Swiss Wine Regions

Glossary of C


Calcareous soils are alkaline, composed of calcium carbonate.

California cult wines

Certain California wines for which consumers and others pay higher prices than those of Bordeaux’s First Growths (Premiers Crus).


The above-ground parts of the vine, especially the shoots and leaves.

Canopy management

A range of viticultural techniques used to manipulate the vine canopy. This is done for vine shape, interception of sunlight and disease control.


The thick cap of grape skins floating on top of the fermenting red wine.


The plastic or foil that covers the cork and part of the neck of a wine bottle.

Carbon dioxide

The gas given off during fermentation which is responsible for the bubbles in sparkling wines.

Carbonic Maceration

When whole bunches of grapes are allowed to ferment to produce an early-maturing wine style, such as Beaujolais.

Carbonic maceration

A winemaking practice of fermenting whole grapes that have not been crushed.


To age wine for the purpose of improvement or storage. Cellaring may occur in any area which is cool (12-15° Celsius).


A wine shed, or other storage place above ground, used for storing casks, common in Bordeaux. Usually different types of wine are kept in separate sheds.


Champagne is a sparkling wine made by the Méthode Champenoise. Sparkling wine may only be called Champagne if it comes from the Champagne region of France.

Champagne flute

A piece of stemware having a long stem with a tall, narrow bowl on top.


A winemaking process where sugar is added to the must to increase the alcohol content in the fermented wine. This is often done when grapes have not ripened adequately.

Charmat process

The Charmat or bulk process is a method where sparkling wines receive their secondary fermentation in large tanks, rather than individual bottles as seen in Méthode Champenoise


Generally a winery in Bordeaux, although the term is sometimes used for wineries in other parts of the world, such as the Barossa Valley.


Describes rich, tannic wines that seem to be thick and full in the mouth. A positive quality in many red wines.


British name for Bordeaux wine. Is also a semi-generic term for a red wine in similar style to that of Bordeaux.


To make a wine clear through fining, filtration and refrigeration.


In Australia, wine bottled without a commercial label, usually sold cheaply in bulk quantities.


A grape variety which has undergone some genetic adaptation from the original.


An excessively sweet wine that may seem to be out of balance due to low acidity.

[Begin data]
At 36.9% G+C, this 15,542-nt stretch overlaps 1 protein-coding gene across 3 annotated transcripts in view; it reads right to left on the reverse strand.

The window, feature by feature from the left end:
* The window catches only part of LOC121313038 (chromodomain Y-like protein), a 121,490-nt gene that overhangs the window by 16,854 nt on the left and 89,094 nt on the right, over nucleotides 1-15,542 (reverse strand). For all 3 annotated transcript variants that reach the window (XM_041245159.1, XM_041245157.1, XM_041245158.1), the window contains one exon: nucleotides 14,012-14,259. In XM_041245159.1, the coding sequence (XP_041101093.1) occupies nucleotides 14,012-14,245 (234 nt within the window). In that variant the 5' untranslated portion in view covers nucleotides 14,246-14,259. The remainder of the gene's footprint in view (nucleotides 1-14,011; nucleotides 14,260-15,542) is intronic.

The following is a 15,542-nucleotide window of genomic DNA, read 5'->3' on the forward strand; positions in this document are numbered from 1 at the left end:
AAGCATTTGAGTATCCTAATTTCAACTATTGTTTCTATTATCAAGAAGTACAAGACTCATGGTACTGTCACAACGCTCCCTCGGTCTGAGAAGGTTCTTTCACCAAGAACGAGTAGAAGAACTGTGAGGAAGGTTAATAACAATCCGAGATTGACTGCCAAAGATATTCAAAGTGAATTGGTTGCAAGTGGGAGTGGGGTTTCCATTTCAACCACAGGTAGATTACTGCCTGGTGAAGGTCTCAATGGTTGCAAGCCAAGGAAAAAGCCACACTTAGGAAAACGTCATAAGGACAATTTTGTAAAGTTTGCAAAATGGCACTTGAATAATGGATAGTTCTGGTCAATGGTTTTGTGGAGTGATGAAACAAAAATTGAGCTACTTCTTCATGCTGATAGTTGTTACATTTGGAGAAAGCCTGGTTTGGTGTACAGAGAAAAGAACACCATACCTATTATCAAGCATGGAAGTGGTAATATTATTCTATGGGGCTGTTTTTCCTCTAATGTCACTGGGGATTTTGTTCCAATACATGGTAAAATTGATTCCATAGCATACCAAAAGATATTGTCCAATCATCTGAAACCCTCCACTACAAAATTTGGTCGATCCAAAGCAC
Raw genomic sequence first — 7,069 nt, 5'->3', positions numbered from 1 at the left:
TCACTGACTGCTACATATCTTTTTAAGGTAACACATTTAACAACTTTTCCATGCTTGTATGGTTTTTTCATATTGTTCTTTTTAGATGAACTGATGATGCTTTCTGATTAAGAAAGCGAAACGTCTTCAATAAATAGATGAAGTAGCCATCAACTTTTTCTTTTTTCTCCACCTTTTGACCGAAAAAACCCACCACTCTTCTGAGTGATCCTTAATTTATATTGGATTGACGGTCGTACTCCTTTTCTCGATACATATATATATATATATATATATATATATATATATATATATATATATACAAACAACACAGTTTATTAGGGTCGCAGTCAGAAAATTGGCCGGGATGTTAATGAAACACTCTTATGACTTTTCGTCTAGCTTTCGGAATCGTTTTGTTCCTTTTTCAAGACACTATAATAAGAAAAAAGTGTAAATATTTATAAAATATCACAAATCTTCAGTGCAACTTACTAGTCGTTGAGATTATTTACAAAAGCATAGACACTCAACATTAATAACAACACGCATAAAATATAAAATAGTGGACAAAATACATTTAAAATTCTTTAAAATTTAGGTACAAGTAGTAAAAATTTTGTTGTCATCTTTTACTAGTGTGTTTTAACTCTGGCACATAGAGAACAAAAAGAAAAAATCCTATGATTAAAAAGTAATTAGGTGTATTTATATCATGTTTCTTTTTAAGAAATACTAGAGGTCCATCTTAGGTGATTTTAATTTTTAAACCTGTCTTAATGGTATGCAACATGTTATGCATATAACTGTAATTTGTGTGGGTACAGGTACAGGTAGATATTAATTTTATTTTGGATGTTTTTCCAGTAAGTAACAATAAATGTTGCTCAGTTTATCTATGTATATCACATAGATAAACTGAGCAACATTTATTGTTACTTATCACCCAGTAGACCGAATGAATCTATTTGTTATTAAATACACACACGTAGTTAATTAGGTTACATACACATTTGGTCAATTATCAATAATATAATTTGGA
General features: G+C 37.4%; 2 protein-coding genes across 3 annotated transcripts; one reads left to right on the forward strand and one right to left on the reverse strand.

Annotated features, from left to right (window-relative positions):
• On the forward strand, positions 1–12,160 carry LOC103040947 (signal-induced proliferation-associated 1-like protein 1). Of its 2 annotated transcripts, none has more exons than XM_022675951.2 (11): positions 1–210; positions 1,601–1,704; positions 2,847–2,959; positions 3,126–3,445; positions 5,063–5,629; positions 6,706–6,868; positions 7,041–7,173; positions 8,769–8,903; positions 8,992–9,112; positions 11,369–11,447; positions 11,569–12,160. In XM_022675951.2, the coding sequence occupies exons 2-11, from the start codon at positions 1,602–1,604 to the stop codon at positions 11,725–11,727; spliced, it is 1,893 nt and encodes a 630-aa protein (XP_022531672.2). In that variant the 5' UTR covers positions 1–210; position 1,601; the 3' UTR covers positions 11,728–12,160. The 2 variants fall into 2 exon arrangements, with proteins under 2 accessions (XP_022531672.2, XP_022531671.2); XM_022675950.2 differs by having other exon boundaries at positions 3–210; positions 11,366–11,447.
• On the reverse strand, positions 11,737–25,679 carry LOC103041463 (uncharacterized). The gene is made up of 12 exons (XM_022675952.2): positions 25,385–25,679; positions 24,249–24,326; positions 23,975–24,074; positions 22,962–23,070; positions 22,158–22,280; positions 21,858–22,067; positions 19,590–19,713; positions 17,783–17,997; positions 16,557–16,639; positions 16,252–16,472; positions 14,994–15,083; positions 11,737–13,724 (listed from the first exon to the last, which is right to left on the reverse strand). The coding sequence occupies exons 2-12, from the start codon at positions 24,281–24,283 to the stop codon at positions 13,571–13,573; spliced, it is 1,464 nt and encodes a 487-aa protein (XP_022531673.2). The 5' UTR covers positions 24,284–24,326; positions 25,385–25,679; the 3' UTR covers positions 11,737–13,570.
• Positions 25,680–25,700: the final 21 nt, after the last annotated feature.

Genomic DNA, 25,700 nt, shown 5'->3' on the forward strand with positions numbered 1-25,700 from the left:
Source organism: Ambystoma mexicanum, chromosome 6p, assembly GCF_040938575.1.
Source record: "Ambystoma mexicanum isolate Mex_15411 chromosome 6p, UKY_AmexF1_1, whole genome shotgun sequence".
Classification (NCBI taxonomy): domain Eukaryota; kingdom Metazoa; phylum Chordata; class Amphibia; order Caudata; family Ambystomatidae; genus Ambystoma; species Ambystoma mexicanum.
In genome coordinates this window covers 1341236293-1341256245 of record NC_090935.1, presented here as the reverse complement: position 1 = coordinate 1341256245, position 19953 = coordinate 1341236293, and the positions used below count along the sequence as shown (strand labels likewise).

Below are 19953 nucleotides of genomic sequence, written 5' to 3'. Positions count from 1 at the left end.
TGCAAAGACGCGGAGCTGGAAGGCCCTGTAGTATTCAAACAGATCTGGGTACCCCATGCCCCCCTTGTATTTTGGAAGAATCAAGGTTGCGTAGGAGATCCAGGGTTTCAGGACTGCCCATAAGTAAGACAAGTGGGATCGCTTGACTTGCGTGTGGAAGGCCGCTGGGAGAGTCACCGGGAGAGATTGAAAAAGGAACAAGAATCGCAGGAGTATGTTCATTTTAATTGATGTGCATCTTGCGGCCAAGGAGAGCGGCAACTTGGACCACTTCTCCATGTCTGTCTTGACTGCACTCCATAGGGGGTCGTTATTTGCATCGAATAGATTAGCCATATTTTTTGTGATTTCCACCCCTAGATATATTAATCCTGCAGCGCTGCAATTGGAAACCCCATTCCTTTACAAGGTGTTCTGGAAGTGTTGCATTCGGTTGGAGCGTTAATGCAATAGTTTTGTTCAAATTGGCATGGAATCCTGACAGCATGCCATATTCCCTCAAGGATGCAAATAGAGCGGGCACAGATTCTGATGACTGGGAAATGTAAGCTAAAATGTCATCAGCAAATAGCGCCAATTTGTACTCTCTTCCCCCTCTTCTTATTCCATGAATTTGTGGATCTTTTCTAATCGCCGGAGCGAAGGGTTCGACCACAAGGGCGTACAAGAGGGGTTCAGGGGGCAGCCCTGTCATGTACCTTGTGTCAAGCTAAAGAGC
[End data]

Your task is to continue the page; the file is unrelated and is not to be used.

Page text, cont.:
Cold Duck

A mixture of red and white sparkling wine that has a high sugar content.

Cold stabilization

A winemaking process where wine is chilled to near freezing temperatures for several weeks to encourage the precipitation of tartrate crystals.


In wine, an extremely important indicator of quality and condition. Darker colors in whites usually indicate older wines, while red wines tend to turn a tawny, brick red color with age.


A combination of richness, depth of flavor, intensity, balance, harmony and finesse. An essential element in all great wines (and most good ones).


A wine bottle stopper made from the thick outer bark of the cork oak tree.

Cork taint

A type of wine fault describing undesirable aromas and flavors in wine often attributed to mold growth on chlorine bleached corks.


A wine with an off-flavor caused by trichloroanisole (TCA) in the cork. Generally described as moldy, it effects about 3% of wines worldwide.


A tool, comprising a pointed metallic helix attached to a handle, for drawing corks from bottles.

Country wine

Semi-sparkling wine; slightly effervescent. Also called frizzante.


French sparkling wine not made in Champagne region.


Sediment, generally potassium bitartrate, that adheres to the inside of a wine bottle.

Cult wines

Wines for which committed buyers will pay large sums of money.


Another term for grape variety.


A large vat used for fermentation.


The pressing, or a blending of several wines.

Glossary by Letter

  • A (21)
  • B (36)
  • C (38)
  • D (17)
  • E (8)
  • F (24)
  • G (5)
  • H (7)
  • I (4)
  • J (2)
  • K (1)
  • L (10)
  • M (25)
  • N (5)
  • O (10)
  • P (23)
  • Q (1)
  • R (13)
  • S (31)
  • T (21)
  • U (2)
  • V (22)
  • W (11)
  • Y (2)
  • Z (1)

The Wine Grapes of Switzerland


Developed in Germany by Prof. Müller (from Thurgau), this early maturing white grape variety is one of the principal white grapes cultivated in German-speaking Switzerland. Produces elegant, aromatic wines when grown in cool temperate climates. In warmer locations these qualities tend to be masked by a certain heaviness and lack of acidity.


Fendant is a protected designation and may only be used in Valais for wines made from the Chasselas grape. In contrast to its native France, where it wasn’t too successful as a wine grape, the Chasselas shines in Switzerland.


Named after local poet and physician, Justinus Kerner, the Kerner grape was hybridized in 1929 in Lauffen in the Württemberg region. A hybrid of the white Riesling and the red Trollinger (Schiava grossa), it resembles the Riesling in character. It is being vinified in limited quantities in Valais, but its future in Valais dosen’t look too bright. It continues to do well in Germany, and on a smaller basis in Austria and Italy.

Age appears to be best in four things--old wood best to burn, old wine to drink, old friends to trust, and old authors to read.

L. Bacon

Swiss Alps, cows, wine bottle and large clock face in Bern, Switzerland

Fine Swiss Wine

Discover Switzerland’s odd grapes, small producers, and eclectic tastes